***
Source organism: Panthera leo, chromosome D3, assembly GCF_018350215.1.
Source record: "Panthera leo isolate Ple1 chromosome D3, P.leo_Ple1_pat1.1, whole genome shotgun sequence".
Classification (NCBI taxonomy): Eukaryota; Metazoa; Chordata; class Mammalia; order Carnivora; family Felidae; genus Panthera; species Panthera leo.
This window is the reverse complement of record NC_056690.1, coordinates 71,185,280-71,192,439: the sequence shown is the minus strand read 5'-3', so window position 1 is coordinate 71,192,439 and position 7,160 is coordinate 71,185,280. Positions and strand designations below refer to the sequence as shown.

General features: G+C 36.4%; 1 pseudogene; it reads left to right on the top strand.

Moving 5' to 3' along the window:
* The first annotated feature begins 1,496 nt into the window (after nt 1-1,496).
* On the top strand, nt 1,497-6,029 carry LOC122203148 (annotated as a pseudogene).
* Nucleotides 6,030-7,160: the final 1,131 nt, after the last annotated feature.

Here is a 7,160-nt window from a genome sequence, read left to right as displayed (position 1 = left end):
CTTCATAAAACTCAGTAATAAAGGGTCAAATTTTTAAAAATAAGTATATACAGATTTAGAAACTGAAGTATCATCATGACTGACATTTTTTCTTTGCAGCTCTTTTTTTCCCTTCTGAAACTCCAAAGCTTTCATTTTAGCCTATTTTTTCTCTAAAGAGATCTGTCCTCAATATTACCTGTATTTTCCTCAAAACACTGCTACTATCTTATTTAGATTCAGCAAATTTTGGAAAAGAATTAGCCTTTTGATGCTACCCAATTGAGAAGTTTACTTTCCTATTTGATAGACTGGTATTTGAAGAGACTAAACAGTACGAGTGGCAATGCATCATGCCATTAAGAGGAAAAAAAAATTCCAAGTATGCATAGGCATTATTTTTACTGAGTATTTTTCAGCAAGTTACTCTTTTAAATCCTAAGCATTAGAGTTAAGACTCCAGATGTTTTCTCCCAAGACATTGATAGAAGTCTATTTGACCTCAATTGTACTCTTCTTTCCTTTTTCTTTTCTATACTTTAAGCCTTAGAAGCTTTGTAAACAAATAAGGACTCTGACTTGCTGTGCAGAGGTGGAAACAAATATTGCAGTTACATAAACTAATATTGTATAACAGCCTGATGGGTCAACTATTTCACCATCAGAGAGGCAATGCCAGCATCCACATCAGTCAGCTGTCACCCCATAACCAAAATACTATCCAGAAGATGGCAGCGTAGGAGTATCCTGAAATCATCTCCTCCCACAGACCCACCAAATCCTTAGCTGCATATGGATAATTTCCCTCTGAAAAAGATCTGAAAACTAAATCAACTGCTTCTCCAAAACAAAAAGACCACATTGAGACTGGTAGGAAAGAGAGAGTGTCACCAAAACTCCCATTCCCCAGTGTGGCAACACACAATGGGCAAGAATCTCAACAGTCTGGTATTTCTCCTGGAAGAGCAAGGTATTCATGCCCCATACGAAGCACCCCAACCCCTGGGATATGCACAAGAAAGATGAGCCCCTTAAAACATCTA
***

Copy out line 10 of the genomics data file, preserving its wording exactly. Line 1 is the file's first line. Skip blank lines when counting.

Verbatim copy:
Here is a 7,160-nt window from a genome sequence, read left to right as displayed (position 1 = left end):